8 8 Chapter 10. Eigenvalues and Singular Values We see that just storing the coefficients in the characteristic polynomial as doubleprecision floatingpoint numbers changes the computed values of some of the eigenvalues in the fifth significant digit. This particular polynomial was introduced by J. H. Wilkinson around His perturbation of the polynomial was different than ours, but his point was the same, namely that representing a polynomial in its power form is an unsatisfactory way to characterize either the roots of the polynomial or the eigenvalues of the corresponding matrix Symmetric and Hermitian Matrices A real matrix is symmetric if it is equal to its transpose, A = A T. A complex matrix is Hermitian if it is equal to its complex conjugate transpose, A = A H. The eigenvalues and eigenvectors of a real symmetric matrix are real. Moreover, the matrix of eigenvectors can be chosen to be orthogonal. Consequently, if A is real and A = A T, then its eigenvalue decomposition is A = XΛX T, with X T X = I = XX T. The eigenvalues of a complex Hermitian matrix turn out to be real, although the eigenvectors must be complex. Moreover, the matrix of eigenvectors can be chosen to be unitary. Consequently, if A is complex and A = A H, then its eigenvalue decomposition is with Λ real and X H X = I = XX H. A = XΛX H,
9 10.6. Eigenvalue Sensitivity and Accuracy 9 For symmetric and Hermitian matrices, the eigenvalues and singular values are obviously closely related. A nonnegative eigenvalue, λ 0, is also a singular value, σ = λ. The corresponding vectors are equal to each other, u = v = x. A negative eigenvalue, λ < 0, must reverse its sign to become a singular value, σ = λ. One of the corresponding singular vectors is the negative of the other, u = v = x Eigenvalue Sensitivity and Accuracy The eigenvalues of some matrices are sensitive to perturbations. Small changes in the matrix elements can lead to large changes in the eigenvalues. Roundoff errors introduced during the computation of eigenvalues with floatingpoint arithmetic have the same effect as perturbations in the original matrix. Consequently, these roundoff errors are magnified in the computed values of sensitive eigenvalues. To get a rough idea of this sensitivity, assume that A has a full set of linearly independent eigenvectors and use the eigenvalue decomposition Rewrite this as A = XΛX 1. Λ = X 1 AX. Now let δa denote some change in A, caused by roundoff error or any other kind of perturbation. Then Λ + δλ = X 1 (A + δa)x. Hence Taking matrix norms, δλ = X 1 δax. δλ X 1 X δa = κ(x ) δa, where κ(x ) is the matrix condition number introduced in Chapter 2, Linear Equations. Note that the key factor is the condition of X, the matrix of eigenvectors, not the condition of A itself. This simple analysis tells us that, in terms of matrix norms, a perturbation δa can be magnified by a factor as large as κ(x ) in δλ. However, since δλ is usually not a diagonal matrix, this analysis does not immediately say how much the eigenvalues themselves may be affected. Nevertheless, it leads to the correct overall conclusion: The sensitivity of the eigenvalues is estimated by the condition number of the matrix of eigenvectors. You can use the function condest to estimate the condition number of the eigenvector matrix. For example, A = gallery(3) [X,lambda] = eig(a); condest(x)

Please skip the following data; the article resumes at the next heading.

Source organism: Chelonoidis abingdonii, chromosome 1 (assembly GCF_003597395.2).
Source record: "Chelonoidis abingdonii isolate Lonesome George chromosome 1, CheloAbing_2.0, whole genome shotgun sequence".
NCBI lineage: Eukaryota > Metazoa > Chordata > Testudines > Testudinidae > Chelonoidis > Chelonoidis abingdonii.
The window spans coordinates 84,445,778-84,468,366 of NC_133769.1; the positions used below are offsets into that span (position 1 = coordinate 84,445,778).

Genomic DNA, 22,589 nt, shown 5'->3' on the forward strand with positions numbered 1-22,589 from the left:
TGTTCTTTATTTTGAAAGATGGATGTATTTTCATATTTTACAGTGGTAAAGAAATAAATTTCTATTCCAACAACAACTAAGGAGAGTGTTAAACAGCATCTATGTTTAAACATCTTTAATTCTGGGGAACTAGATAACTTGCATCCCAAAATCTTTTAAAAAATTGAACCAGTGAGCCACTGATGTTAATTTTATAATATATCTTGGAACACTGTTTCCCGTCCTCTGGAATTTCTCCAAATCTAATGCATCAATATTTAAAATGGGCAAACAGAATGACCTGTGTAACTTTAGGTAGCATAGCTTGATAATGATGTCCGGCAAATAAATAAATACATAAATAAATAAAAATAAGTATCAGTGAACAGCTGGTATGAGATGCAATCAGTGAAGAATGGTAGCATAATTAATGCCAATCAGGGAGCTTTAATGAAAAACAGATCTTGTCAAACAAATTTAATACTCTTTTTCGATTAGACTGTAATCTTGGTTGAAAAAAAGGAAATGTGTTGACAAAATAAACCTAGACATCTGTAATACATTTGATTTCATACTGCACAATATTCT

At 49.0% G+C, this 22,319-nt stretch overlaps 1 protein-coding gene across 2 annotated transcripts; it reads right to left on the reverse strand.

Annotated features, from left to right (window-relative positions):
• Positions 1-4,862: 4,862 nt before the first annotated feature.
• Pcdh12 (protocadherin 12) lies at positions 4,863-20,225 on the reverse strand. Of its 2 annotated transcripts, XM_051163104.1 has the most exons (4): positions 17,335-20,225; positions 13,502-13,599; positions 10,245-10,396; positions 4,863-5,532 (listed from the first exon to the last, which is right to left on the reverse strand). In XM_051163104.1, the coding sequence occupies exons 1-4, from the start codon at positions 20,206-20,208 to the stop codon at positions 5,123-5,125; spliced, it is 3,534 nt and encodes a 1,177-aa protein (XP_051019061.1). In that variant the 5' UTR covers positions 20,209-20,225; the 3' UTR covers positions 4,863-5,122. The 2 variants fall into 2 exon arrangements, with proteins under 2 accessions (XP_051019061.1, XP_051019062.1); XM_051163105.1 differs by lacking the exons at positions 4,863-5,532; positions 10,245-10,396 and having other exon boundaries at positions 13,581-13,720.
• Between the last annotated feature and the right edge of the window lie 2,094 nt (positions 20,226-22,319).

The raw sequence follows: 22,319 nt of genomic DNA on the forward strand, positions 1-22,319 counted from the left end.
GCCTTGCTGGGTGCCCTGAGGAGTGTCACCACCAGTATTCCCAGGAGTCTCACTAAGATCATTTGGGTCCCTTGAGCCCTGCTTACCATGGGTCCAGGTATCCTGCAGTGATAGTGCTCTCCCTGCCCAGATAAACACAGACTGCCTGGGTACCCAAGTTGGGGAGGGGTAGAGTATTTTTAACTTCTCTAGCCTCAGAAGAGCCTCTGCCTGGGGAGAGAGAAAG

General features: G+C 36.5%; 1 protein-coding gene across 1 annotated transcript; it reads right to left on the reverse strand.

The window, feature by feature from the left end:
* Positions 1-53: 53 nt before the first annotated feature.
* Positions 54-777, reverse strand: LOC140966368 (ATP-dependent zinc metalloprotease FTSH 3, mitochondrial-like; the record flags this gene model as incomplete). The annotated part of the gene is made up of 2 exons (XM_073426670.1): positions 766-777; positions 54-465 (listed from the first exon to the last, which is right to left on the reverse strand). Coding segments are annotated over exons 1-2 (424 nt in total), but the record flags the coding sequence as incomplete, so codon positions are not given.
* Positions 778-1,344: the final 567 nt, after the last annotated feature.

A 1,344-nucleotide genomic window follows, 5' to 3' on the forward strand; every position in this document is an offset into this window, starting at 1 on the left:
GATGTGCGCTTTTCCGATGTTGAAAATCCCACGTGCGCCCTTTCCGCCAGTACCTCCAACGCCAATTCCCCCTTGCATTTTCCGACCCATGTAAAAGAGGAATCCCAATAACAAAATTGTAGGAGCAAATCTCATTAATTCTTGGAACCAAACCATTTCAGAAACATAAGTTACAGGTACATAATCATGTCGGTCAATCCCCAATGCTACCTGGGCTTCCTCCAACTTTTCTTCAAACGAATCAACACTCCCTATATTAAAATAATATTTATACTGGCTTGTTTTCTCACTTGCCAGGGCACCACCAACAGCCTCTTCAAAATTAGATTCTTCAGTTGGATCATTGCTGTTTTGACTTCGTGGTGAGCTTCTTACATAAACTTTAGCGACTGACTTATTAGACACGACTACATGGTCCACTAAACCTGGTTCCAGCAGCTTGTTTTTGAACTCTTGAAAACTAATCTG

10 10 Chapter 10. Eigenvalues and Singular Values yields e+003 A perturbation in gallery(3) could result in perturbations in its eigenvalues that are times as large. This says that the eigenvalues of gallery(3) are slightly badly conditioned. A more detailed analysis involves the left eigenvectors, which are row vectors y H that satisfy y H A = λy H. In order to investigate the sensitivity of an individual eigenvalue, assume that A varies with a perturbation parameter and let Ȧ denote the derivative with respect to that parameter. Differentiate both sides of the equation to get Multiply through by the left eigenvector: Ax = λx Ax + Aẋ = λx + λẋ. y H Ax + y H Aẋ = y H λx + y H λẋ. The second terms on each side of this equation are equal, so Taking norms, λ = yh Ax y H x. λ y x y H x A. Define the eigenvalue condition number to be Then κ(λ, A) = y x y H x. λ κ(λ, A) Ȧ. In other words, κ(λ, A) is the magnification factor relating a perturbation in the matrix A to the resulting perturbation in an eigenvalue λ. Notice that κ(λ, A) is independent of the normalization of the left and right eigenvectors, y and x, and that κ(λ, A) 1. If you have already computed the matrix X whose columns are the right eigenvectors, one way to compute the left eigenvectors is to let Y H = X 1.
11 10.6. Eigenvalue Sensitivity and Accuracy 11 Then, since Y H A = ΛY H, the rows of Y H are the left eigenvectors. In this case, the left eigenvectors are normalized so that Y H X = I, so the denominator in κ(λ, A) is y H x = 1 and κ(λ, A) = y x. Since x X and y X 1, we have κ(λ, A) κ(x ). The condition number of the eigenvector matrix is an upper bound for the individual eigenvalue condition numbers. The Matlab function condeig computes eigenvalue condition numbers. Continuing with the gallery(3) example, yields A = gallery(3) lambda = eig(a) kappa = condeig(a) lambda = kappa = This indicates that λ 1 = 1 is slightly more sensitive than λ 2 = 2 or λ 3 = 3. A perturbation in gallery(3) may result in perturbations in its eigenvalues that are 200 to 600 times as large. This is consistent with the cruder estimate of obtained from condest(x). To test this analysis, let s make a small random perturbation in A = gallery(3) and see what happens to its eigenvalues. format long delta = 1.e6; lambda = eig(a + delta*randn(3,3)) lambda =